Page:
Guide To Finding And Using Free Genealogy Databases
Finding Free Family Tree Facts and Figures
You get very little for free these days – and often what is free is only to entice you to spend money later.
A past time such as researching your family tree can be a huge expense with travel costs to distant relatives, churches and records offices, software costs, outlay on marriage, birth and death certificates, and many more things that can give your family tree that vital bit of information. An alternative to many of these outlays is to research online – but the costs that can be associated with this could outweigh those listed above.
Researching your family tree for free can be difficult – but the information is out there if you know where to look.
Free Family Tree Software
For conducting family tree research at home I would recommend taking advantage of free genealogy database software, whether you intend to publish your findings to the web or not.
The reason for this is simple – the processing power that such software brings to the task of research are considerable, and make the job of managing your data so much easier.
You may have already seen reference to our selection of free family tree software – Family Tree Builder 4.0 is a great choice and can be downloaded and installed in minutes.
Free Genealogy Databases
If you’re looking for genealogy and historical information free of charge, your first step should be the internet. While there might be a vast selection of family tree websites all offering you the same data for premium rate access, there are also a good selection that offer user-submitted content.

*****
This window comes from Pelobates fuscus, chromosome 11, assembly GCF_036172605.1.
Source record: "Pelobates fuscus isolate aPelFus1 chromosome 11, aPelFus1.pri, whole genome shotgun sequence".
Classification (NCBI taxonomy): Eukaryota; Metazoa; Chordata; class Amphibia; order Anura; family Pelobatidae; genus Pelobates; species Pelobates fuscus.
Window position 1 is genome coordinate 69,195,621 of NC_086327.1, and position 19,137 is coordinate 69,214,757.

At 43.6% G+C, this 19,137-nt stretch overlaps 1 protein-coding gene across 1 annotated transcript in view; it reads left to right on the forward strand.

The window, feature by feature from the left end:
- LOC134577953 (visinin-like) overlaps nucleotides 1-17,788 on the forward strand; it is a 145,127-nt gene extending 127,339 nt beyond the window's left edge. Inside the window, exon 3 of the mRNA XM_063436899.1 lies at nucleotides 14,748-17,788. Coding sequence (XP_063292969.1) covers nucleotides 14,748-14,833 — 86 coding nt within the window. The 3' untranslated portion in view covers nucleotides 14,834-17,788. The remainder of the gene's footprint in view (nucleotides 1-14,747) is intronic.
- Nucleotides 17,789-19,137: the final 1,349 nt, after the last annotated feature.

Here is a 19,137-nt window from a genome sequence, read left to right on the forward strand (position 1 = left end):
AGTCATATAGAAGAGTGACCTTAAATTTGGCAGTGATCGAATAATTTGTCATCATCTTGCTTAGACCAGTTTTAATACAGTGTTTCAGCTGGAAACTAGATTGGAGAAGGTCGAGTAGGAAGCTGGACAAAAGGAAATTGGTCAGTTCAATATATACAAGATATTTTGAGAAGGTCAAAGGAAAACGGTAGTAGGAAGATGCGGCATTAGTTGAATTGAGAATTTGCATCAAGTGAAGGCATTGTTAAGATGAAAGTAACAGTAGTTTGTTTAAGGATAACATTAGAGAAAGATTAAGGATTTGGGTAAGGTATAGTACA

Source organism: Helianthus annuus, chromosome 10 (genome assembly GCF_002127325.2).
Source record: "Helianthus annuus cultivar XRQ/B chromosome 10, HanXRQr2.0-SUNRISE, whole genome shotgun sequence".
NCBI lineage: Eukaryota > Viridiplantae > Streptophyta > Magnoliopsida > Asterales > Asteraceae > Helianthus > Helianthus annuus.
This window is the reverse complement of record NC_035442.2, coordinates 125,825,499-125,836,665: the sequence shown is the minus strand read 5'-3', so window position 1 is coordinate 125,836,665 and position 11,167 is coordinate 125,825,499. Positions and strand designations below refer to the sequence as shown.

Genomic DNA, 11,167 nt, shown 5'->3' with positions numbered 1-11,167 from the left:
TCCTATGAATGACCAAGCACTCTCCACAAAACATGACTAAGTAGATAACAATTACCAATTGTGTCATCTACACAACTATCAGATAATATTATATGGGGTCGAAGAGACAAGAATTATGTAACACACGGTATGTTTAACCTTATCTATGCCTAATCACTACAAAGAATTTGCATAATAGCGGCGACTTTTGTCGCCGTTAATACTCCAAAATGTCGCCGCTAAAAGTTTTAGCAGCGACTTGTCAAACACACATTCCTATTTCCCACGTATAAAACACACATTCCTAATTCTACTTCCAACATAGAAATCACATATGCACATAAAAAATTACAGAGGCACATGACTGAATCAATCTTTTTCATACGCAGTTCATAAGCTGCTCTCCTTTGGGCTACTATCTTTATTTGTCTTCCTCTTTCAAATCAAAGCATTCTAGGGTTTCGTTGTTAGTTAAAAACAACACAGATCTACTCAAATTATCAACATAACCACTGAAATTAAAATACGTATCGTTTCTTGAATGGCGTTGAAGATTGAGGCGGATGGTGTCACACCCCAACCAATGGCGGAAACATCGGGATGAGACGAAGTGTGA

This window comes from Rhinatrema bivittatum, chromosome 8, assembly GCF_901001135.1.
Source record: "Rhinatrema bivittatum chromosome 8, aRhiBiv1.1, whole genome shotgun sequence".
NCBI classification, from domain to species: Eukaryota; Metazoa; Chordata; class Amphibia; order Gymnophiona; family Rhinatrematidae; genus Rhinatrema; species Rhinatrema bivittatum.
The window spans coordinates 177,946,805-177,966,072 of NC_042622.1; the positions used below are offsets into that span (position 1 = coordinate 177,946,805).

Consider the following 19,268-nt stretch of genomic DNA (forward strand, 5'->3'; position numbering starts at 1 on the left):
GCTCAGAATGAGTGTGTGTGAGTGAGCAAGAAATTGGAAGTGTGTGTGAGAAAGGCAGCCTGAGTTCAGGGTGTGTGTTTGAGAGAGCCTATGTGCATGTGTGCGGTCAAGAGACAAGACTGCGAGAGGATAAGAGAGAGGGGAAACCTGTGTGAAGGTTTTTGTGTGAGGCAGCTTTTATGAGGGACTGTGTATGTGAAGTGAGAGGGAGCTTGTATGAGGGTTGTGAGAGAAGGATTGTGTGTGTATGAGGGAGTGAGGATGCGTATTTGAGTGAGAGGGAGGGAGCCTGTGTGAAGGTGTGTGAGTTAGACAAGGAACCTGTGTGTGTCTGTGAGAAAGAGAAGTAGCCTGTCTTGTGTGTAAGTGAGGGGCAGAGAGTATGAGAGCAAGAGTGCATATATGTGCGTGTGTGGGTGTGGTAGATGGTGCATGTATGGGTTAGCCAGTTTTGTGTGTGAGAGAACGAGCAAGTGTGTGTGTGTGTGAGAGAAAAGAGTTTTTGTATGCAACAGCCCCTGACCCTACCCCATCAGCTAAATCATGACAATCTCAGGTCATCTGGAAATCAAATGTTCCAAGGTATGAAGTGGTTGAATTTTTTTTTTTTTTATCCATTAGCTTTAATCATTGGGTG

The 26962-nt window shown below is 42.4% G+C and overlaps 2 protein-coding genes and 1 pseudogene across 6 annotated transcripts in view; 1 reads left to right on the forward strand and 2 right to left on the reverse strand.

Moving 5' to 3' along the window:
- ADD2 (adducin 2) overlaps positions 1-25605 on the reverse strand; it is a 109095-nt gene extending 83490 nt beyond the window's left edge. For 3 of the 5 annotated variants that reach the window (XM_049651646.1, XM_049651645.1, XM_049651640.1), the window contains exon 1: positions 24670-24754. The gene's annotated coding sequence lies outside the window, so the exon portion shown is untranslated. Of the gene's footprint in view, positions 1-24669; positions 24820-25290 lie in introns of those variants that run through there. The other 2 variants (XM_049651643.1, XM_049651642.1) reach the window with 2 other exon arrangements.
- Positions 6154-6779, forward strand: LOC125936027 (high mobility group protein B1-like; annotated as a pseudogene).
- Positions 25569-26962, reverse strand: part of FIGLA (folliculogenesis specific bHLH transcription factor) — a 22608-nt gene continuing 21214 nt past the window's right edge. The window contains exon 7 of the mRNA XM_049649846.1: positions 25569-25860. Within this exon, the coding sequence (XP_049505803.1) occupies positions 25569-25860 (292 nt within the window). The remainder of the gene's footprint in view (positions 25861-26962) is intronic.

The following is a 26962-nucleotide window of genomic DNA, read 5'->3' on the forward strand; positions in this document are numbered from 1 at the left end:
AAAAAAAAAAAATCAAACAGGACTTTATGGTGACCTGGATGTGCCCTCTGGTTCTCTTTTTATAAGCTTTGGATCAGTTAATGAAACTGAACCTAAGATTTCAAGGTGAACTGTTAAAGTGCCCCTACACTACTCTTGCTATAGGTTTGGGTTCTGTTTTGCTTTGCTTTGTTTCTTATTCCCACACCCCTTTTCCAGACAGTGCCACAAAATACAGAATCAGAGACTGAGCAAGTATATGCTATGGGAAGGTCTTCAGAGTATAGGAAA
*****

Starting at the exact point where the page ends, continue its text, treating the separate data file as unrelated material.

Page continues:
- Genealogywise.com is a genealogy social network a huge number of members. A great place for research as well as help and support
- RootsWeb features many free to use genealogy databases (such as transcriptions of records, indexes of newspaper articles, etc), courtesy of the users, not to mention very useful message boards and surname-specific mailing lists.
- Genforum.genealogy.com is a free part of a larger website (www.genealogy.com) and offers the chance to communicate with potential relatives in surname-specific forums.
Libraries and Record Offices
Don’t rule out offline research, especially if you are situated close to an administrative center for your state, county or district.
Local libraries and record offices permit free research, meaning that you can drop in and take a look at their records which will be stored in book form, microfiche or even in digital format. Printing will cost a small amount of money, but your pencil and notebook will be much cheaper although taking notes might mean the job takes a bit longer!
Other Family Members
No research into your family tree should be attempted without speaking to an elderly relative or long-standing friend of the family. Vital information and stories can be gleaned from people like this, and they can start you on your way to some startling discoveries.
Always take a notebook and pen, or if they’re happy to be recorded, a small digital recorder, and remember to ask questions about the people they mentioned; this can help to put the life of your ancestors into historical context as well as encourage your relative to keep to the point.
You should also check to find out if other relatives have been researching the family tree. While you might be from different branches of the same family, there might be some useful crossover in the research that you might both benefit from sharing.